Boyle Secures Millions in New Funding to Fight Defense-Linked Drinking Water Contamination
WASHINGTON, D.C. – Last week, Congressman Brendan F. Boyle (PA-13) secured nearly $100 million in new funding for environmental restoration and health studies to support communities that are dealing with contaminated drinking water containing perfluorinated chemicals (PFCs) including perfluorooctane sulfonate (PFOS) and perfluorooctanoic acid (PFOA) – including those surrounding the former Naval Air Station Joint Reserve Base in Horsham, Horsham Air Guard Station, and Naval Air Warfare Center in Warminster – as a result of the Department of Defense’s decades-long use of aqueous film forming foam (AFFF) as a fire suppressant, which contains the chemicals. These chemical compounds have been found by a growing volume of peer-reviewed studies to be associated with serious health risks in humans, including certain types of cancers and impaired immune system performance. Highly fluorinated chemicals are found in the bodies of 98% of Americans.
The funding was included in the final Omnibus spending bill, signed into law by President Trump on Friday, after first being authorized as part of the National Defense Authorization Act for Fiscal Year 2018 and included in the House-passed Defense Appropriations Act for Fiscal Year 2018 last summer after a series of hard-fought votes. In particular, the legislation includes $72 million to fund environmental restoration ($42 million for the Navy and $30 million for the Air Force), $10 million to fund a nationwide CDC health study, and $10 million to implement a new biomonitoring program. Upon becoming law, Congressman Boyle released the following statement:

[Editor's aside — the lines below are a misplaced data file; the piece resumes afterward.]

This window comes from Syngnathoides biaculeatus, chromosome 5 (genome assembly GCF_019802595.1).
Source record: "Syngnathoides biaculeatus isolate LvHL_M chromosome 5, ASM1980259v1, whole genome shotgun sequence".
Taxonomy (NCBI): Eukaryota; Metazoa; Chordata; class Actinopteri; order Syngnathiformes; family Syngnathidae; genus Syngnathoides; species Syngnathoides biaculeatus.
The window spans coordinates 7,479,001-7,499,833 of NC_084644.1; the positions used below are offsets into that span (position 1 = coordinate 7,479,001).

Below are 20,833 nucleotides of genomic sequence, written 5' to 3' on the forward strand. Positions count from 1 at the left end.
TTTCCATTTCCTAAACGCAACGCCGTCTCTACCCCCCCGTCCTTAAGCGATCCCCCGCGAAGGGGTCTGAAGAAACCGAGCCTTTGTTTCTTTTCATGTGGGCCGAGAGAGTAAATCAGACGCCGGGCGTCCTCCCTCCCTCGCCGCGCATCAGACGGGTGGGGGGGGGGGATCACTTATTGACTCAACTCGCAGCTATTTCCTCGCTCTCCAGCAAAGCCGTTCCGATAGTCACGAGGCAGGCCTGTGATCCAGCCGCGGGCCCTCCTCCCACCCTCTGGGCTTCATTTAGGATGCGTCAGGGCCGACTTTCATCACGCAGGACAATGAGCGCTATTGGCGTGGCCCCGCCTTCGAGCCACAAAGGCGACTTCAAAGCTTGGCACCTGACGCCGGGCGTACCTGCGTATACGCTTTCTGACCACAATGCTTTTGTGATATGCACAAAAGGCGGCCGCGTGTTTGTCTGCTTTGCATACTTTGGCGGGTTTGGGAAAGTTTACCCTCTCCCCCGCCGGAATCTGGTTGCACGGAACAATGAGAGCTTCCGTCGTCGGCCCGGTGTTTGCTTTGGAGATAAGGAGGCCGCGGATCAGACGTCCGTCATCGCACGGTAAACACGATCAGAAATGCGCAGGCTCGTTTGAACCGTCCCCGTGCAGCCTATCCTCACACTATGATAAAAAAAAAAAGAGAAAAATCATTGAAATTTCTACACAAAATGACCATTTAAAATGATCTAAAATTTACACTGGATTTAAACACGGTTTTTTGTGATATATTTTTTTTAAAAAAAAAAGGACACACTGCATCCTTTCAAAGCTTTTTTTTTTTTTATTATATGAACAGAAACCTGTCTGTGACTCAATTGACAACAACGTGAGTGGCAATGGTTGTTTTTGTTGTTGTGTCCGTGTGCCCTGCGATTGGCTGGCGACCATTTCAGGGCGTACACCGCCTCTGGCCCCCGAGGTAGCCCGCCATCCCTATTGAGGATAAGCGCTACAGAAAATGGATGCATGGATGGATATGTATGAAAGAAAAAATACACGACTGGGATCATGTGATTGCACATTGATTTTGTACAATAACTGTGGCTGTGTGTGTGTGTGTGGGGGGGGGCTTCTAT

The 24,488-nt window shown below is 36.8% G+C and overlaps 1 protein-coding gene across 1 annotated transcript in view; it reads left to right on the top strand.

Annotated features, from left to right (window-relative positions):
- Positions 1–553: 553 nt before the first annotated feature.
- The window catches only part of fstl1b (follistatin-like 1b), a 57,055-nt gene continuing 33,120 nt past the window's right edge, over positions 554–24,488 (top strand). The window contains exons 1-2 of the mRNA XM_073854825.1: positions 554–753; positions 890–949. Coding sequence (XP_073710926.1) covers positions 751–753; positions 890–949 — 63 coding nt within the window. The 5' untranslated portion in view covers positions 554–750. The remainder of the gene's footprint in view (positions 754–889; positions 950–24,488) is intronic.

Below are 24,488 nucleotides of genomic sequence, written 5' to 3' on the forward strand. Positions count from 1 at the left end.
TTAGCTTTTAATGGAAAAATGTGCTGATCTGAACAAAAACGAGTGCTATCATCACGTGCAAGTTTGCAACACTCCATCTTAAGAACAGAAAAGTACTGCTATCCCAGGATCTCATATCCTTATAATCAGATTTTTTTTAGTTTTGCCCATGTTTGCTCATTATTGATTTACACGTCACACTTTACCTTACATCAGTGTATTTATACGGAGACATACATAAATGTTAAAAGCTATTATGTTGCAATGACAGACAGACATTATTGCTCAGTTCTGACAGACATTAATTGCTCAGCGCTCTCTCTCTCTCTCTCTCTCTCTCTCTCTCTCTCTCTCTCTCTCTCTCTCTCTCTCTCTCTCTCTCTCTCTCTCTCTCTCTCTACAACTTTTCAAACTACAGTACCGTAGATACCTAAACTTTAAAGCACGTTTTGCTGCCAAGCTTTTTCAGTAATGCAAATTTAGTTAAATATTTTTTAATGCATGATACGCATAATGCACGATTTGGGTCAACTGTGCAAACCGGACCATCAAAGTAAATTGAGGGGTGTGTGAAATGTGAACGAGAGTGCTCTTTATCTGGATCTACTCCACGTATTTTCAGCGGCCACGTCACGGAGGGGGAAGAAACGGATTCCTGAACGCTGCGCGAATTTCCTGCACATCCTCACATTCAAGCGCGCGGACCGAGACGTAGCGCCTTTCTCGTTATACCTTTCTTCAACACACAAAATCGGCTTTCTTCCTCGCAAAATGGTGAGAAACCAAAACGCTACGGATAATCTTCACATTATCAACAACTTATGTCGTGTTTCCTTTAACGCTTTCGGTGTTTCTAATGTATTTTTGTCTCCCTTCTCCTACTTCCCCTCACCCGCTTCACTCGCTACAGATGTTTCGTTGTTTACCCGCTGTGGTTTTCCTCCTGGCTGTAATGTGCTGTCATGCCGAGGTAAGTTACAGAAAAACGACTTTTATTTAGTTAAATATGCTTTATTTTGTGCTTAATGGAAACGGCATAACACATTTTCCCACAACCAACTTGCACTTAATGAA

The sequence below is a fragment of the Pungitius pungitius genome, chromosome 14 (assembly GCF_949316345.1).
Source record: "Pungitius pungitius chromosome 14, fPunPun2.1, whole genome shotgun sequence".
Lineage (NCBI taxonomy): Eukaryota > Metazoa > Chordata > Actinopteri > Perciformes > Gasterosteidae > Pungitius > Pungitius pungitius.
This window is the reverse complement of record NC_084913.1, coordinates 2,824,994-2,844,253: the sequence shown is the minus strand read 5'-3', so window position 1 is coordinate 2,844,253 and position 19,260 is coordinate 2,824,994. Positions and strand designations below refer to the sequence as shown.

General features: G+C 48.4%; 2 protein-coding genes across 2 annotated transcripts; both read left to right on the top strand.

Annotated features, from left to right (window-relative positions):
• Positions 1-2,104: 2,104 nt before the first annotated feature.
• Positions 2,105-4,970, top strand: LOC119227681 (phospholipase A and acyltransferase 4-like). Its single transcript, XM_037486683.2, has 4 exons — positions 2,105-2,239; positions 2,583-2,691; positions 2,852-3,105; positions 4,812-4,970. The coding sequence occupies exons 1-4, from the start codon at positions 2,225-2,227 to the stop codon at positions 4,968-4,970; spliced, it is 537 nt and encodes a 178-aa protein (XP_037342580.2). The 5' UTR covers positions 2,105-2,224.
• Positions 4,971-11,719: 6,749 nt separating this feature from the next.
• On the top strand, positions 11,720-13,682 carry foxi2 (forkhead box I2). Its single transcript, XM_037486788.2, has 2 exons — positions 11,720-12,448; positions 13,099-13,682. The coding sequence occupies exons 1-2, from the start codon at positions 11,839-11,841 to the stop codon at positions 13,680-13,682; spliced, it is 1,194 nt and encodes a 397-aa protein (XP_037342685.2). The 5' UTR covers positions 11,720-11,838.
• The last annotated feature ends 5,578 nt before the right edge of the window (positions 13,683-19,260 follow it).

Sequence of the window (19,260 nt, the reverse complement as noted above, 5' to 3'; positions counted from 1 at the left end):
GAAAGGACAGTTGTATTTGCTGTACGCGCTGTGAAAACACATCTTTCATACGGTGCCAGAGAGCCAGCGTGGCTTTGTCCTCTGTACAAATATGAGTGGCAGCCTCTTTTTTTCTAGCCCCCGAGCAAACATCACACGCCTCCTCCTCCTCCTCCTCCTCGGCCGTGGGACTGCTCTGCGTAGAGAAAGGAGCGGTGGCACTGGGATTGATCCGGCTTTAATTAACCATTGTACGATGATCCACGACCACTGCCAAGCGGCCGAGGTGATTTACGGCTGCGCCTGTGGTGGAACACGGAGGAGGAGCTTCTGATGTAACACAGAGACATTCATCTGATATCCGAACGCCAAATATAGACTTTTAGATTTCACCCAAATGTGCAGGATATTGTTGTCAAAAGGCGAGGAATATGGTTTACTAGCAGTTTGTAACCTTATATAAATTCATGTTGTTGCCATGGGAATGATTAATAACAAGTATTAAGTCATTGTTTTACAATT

“Americans have a right to clean, safe drinking water. Yet, throughout Southeastern Pennsylvania and across the country, families living near military bases and industrial sites continue to suffer health impacts and immense uncertainties as a result of water contamination associated with PFOS and PFOA,” said Congressman Boyle. “I am pleased to take the fight for this new funding over the finish line and see the President sign it into law, but this is only a first step. The need for action, answers, and funding only grows with our understanding of the scope of the issue and its potential impacts. From the DoD to the EPA, I won’t stop fighting to bring the full force of the federal government to bear.”
Ameliorating drinking water contamination has been a top priority for Congressman Boyle throughout his tenure in Congress. In June, Boyle re-introduced his bipartisan legislation, H.R. 3106, that would require the U.S. Environmental Protection Agency (EPA) to set an enforceable, nationwide primary drinking water standard for PFCs including PFOS and PFOA. In September, the House adopted Congressman Boyle’s amendment to provide $1.9 million additional funding for the Agency for Toxic Substances and Diseases Registry (ATSDR), the agency heading local medical testing and health studies in response to water contamination stemming from the use of AFFF firefighting chemicals. In November, the House passed Boyle’s amendment to authorize the additional federal spending to remediate the contamination. The package also authorized funding for a nationwide study on health effects of these chemicals, to be conducted by the CDC, and mandated a Department of Defense study and report to Congress on finding safer, effective alternatives to the firefighting foam that caused the contamination that Boyle enacted by amendment.